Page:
by Lisa Lake
When first going into malls across the country, Chick-Fil-A sandwich shops probably did more for business by handing out free chicken samples than anything else. Who could resist a chunk of fried white chicken meat, lightly coated, offered to you on a toothpick from a tray dressed up with a doily? Samplers returned as customers, just as the company knew they would.
A specialty condiment company that hocked homemade jams and mustards at street fairs in Texas grew fantastically. They were awfully generous with the samples, spread on good crackers and fresh bread. Didn’t loads of people take advantage of the free food? Sure, but soon they were a mainstay at bazaars and big events, always with their spread of mustards and jams. People tasted the product, loved the handsome jar labels, and bought them up. How much could it have cost them to open up10 or 15 jars during an event?
A classic selling dilemma is the need to help customers over the decision-making hump. Are they sure your product is worth their hard-earned money? This is your chance to eliminate the risk. It’s the “free trial-offer” solution.
A baker I knew had earned a place in history when her recipe for Fudge Pecan Pie was published in Good Housekeeping Magazine. Still, people hesitated over the twelve-dollar price tag. She did two things: she served pieces by the slice. At a buck-fifty, it was easier to swallow. But swallow they did, and often walked out with a whole pie. Once the fudge pie or cherry or lemon chess pie was already cut, she offered thin slices from the remaining pie to people humming and hawing over a purchase. Never tasted strawberry pie? Oh, you can’t live another day until you’ve tasted mine. This is the first time you’ve bought our famous bread pudding? I’ll put another one in the bag so you won’t have to return quite so soon.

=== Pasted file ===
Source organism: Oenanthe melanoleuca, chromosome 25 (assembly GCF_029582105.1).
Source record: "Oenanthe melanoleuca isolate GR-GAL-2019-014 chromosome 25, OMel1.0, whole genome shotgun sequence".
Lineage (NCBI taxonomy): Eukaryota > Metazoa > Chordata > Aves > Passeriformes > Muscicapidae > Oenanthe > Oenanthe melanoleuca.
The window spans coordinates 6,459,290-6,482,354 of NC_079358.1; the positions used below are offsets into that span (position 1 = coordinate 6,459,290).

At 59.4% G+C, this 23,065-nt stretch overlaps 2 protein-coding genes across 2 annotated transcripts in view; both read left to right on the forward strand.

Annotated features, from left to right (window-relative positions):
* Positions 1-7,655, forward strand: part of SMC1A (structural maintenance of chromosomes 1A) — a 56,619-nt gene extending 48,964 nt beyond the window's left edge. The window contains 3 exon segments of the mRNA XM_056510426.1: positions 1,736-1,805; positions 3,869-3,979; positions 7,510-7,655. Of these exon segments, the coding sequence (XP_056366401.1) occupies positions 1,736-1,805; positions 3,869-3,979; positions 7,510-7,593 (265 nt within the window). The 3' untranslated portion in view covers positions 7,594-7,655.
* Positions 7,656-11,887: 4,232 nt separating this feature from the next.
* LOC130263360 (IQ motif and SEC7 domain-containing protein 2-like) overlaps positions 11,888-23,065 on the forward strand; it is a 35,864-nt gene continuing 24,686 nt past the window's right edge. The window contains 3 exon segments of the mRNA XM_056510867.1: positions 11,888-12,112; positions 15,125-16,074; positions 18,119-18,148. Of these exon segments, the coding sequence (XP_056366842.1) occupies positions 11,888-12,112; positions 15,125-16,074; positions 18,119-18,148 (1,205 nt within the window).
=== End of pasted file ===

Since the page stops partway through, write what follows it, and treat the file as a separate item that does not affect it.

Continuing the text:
Pride in her baked products, combined with some marketing genius and a little southern charm, made her bakery a winner.
What if your business doesn’t sell food?
Vendors at trade shows are spending huge sums on decking out booths and rented suites with food themes. A company I worked for spent weeks developing a chocolate theme. Chocolate everything, down to huge printed photographic murals of chocolate chips adhered to the walls. During the trade show they hired girls to pass out printed menus of the tantalizing chocolate desserts in the company’s suite. Did it work? Agents hoarded into the suite. Listening to a pitch on long distance service was simply more enjoyable while nibbling chocolate truffles. They did a booming business that day.
The winter holidays offer an ideal time to tempt browsers into the store with the smell of hot cocoa. A cool cup of lemonade is a fun way to attract shoppers to a summertime sidewalk sale. I think there’s nothing nicer for weary shoppers than a discreet table set up with coffee and cookies. It’s a lovely gesture and one of the cheaper efforts you could ever make at developing good will and customer loyalty.
Lisa Lake provides marketing advice and writes web copy, sales letters, articles, ads, and press releases.